Trump: ‘Very disappointed’ if Kim rebuilding N Korea rocket site

People watch a TV screen showing an image of the Sohae Satellite Launching Station in Tongchang-ri [Ahn Young-joon/AP]
People watch a TV screen showing an image of the Sohae Satellite Launching Station in Tongchang-ri [Ahn Young-joon/AP
US President Donald Trump said he would be “very disappointed” in North Korean leader Kim Jong Un if reports about rebuilding at a rocket launch site in North Korea proved true.

Trump’s comments came as new activities were detected at a North Korean intercontinental ballistic missile plant, South Korean media reported on Thursday.

Movement of cargo vehicles was spotted recently around a factory at Sanumdong in the capital Pyongyang, which produced North Korea’s first intercontinental ballistic missile capable of reaching the United States, South Korea’s JoongAng Ilbo and Donga Ilbo newspapers reported, citing legislators briefed by the National Intelligence Service (NIS).

Spy chief Suh Hoon told the politicians on Tuesday he viewed the activity as missile-related, according to JoongAng Ilbo.

The newspaper also quoted Suh as saying North Korea continued to operate its uranium-enrichment facility at the main Yongbyon nuclear complex. But that contradicted reports from a day earlier that no activity was ongoing there since late last year, concurring with findings from the UN atomic watchdog.

‘Rocket man’
Two US think-tanks and South Korea’s Yonhap News Agency reported work was under way to restore part of North Korea’s Sohae Satellite Launching Station – even as Trump met Kim at a second summit in Hanoi last week.

“I would be very disappointed if that were happening,” Trump told reporters when asked if North Korea was breaking a promise.

“Well, we’re going to see. It’s too early to see … It’s a very early report. We’re the ones that put it out. But I would be very, very disappointed in Chairman Kim – and I don’t think I will be – but we’ll see what happens. We’ll take a look. It’ll ultimately get solved.”

North Korea began work to dismantle a missile engine test stand at Sohae last year after pledging to do so in a first summit with Trump in June.

A second summit between Trump and Kim broke down last week in Vietnam over differences on how far North Korea was willing to limit its nuclear programme and the degree of US willingness to ease sanctions.

“We have a very nasty problem there. We have to solve a problem,” Trump said on Wednesday, adding in apparent reference to Kim: “The relationship is good.”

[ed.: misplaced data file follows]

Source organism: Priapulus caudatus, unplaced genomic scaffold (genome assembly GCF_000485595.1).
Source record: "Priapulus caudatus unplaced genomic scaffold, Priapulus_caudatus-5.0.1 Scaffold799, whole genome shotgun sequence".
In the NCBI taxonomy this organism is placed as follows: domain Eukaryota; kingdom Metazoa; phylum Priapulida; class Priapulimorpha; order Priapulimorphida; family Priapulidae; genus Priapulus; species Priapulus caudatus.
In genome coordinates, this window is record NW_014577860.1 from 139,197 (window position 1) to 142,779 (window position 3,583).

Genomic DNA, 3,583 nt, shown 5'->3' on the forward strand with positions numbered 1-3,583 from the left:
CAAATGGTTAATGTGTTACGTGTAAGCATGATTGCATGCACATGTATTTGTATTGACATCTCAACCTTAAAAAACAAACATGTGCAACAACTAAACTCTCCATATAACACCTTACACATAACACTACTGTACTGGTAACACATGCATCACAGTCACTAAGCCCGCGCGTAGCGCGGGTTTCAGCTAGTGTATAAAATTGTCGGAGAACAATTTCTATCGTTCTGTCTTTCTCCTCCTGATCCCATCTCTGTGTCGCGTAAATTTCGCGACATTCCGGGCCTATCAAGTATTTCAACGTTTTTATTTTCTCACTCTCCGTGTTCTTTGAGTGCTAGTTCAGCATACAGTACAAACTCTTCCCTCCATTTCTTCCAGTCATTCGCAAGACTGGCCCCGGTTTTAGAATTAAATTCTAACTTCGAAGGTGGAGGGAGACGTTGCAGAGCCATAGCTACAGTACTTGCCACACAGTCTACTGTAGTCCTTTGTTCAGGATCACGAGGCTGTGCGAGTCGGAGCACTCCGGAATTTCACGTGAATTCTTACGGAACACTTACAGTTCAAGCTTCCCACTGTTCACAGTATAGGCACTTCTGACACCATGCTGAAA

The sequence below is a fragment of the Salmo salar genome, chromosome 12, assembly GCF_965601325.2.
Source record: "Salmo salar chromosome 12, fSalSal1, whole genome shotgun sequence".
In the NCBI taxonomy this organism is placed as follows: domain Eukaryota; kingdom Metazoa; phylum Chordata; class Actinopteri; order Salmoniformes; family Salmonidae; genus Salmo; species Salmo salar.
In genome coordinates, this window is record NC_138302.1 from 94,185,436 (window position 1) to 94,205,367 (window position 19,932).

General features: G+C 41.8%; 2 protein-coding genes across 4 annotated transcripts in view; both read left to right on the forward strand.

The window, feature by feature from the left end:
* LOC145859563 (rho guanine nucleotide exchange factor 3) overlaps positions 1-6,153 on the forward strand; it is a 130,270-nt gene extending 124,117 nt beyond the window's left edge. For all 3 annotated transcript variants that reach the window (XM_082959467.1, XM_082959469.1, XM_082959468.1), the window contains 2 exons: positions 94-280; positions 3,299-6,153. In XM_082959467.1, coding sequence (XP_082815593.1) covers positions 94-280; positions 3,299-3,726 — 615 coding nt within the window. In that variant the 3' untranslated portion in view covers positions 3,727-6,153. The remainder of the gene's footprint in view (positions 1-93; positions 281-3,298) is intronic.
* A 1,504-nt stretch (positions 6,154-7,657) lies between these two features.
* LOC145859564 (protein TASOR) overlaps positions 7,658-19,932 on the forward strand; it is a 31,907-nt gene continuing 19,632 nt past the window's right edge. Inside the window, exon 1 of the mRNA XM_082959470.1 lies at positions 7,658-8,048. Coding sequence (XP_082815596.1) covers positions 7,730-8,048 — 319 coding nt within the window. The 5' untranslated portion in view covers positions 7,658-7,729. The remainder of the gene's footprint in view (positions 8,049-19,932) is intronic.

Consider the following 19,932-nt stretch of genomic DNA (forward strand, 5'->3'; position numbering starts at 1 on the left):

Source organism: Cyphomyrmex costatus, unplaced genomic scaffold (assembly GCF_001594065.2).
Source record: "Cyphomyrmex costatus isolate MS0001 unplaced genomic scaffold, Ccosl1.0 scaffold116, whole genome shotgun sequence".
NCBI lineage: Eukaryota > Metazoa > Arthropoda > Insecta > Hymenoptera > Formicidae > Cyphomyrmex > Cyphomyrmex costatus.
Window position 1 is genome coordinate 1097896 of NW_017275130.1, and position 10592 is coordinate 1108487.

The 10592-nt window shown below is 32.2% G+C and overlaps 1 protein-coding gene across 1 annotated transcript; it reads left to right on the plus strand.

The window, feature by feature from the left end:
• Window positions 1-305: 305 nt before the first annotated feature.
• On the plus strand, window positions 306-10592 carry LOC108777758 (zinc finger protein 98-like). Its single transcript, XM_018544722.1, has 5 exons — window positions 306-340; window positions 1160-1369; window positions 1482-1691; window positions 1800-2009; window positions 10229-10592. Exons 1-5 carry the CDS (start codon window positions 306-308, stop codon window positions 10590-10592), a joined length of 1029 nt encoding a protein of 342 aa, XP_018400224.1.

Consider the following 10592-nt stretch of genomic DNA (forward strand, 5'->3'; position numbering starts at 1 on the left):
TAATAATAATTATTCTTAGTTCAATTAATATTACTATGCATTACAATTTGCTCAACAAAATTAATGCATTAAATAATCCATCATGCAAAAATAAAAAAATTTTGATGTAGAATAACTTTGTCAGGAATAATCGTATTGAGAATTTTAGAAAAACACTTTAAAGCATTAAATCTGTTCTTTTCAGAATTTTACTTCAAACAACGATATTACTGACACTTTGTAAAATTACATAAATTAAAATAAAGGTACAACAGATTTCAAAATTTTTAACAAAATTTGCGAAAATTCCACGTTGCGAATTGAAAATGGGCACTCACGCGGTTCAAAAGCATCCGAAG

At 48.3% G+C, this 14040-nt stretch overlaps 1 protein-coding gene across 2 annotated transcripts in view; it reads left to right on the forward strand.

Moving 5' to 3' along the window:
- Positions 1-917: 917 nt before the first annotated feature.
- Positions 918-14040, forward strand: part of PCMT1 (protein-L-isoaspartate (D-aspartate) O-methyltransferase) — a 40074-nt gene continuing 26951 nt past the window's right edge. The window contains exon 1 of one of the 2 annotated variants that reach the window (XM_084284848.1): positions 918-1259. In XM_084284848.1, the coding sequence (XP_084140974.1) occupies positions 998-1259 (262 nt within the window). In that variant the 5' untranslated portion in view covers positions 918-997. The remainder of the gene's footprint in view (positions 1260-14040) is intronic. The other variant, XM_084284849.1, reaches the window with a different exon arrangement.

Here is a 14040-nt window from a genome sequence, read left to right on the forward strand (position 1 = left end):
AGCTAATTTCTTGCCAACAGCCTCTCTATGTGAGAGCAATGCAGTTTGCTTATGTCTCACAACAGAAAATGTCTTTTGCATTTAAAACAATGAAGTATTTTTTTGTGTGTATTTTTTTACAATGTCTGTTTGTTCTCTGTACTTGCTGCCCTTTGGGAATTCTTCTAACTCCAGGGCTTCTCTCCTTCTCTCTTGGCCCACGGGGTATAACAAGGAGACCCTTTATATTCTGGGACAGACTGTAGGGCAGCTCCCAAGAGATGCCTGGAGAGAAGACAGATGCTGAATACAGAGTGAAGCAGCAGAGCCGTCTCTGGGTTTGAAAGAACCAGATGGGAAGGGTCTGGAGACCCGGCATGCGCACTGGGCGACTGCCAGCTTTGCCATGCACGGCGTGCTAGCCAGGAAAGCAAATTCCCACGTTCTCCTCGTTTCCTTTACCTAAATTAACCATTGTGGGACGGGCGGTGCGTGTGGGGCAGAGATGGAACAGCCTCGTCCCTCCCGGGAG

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Loving Kim
Trump – eager for a big foreign policy win on North Korea that has eluded predecessors for decades – has repeatedly stressed his good relationship with Kim. He went as far late last year as saying they “fell in love”, but the bonhomie has failed so far to bridge the wide gap between the two sides.

Satellite images seen by 38 North, a Washington-based North Korea project, showed structures on the Sohae launch pad had been rebuilt sometime between February 16 and March 2.

The Center for Strategic and International Studies think-tank released a separate report, also citing satellite imagery, that concluded North Korea was “pursuing a rapid rebuilding” at the site.

News of the work at Sohae was first reported by Yonhap, which quoted South Korea legislators on details of the NIS briefing.

The White House did not immediately respond when asked what Trump meant by “we’re the ones that put it out”, but US and South Korean intelligence agencies cooperate closely.

The reasons for construction at the launch site remain unclear.

Some analysts say the work is a signal that Kim is getting ready to conduct more tests, but others suggest he is just registering his disappointment that no agreement was reached at the summit.

“The North Koreans actually haven’t used it formally for missile tests and it’s not necessarily clear the rebuild is actually leading up to that,” Robert Kelly, a professor at Pusan National University, told Al Jazeera.

“My own sense is this is sort of pique by the way Donald Trump treated them in Vietnam.”

Joel Wit, a North Korea proliferation expert who helped negotiate with North Korea in the mid-1990s, said the Sohae reports are Kim’s way of showing he’s “getting impatient with lack of progress in negotiations”.

“We have to watch to see what else happens,” Wit said. “It’s a space launch facility and has been used to send satellites into space … Problem is some of the technologies [with rockets] are the same.”

Sanctions warning
Trump’s national security adviser, John Bolton, warned on Tuesday new sanctions could be introduced if North Korea did not scrap its nuclear weapons programme.

The summit breakdown and sanctions threat have raised questions about the future of denuclearisation dialogue.

While North Korea’s official media said last week Kim and Trump decided at the summit to continue talks, its vice foreign minister, Choe Son Hui, told reporters Kim “might lose his willingness to pursue a deal” and questioned the need to continue.

White House spokeswoman Sarah Sanders said on Wednesday the United States was “continuing to have ongoing conversations with North Korea” but did not elaborate.

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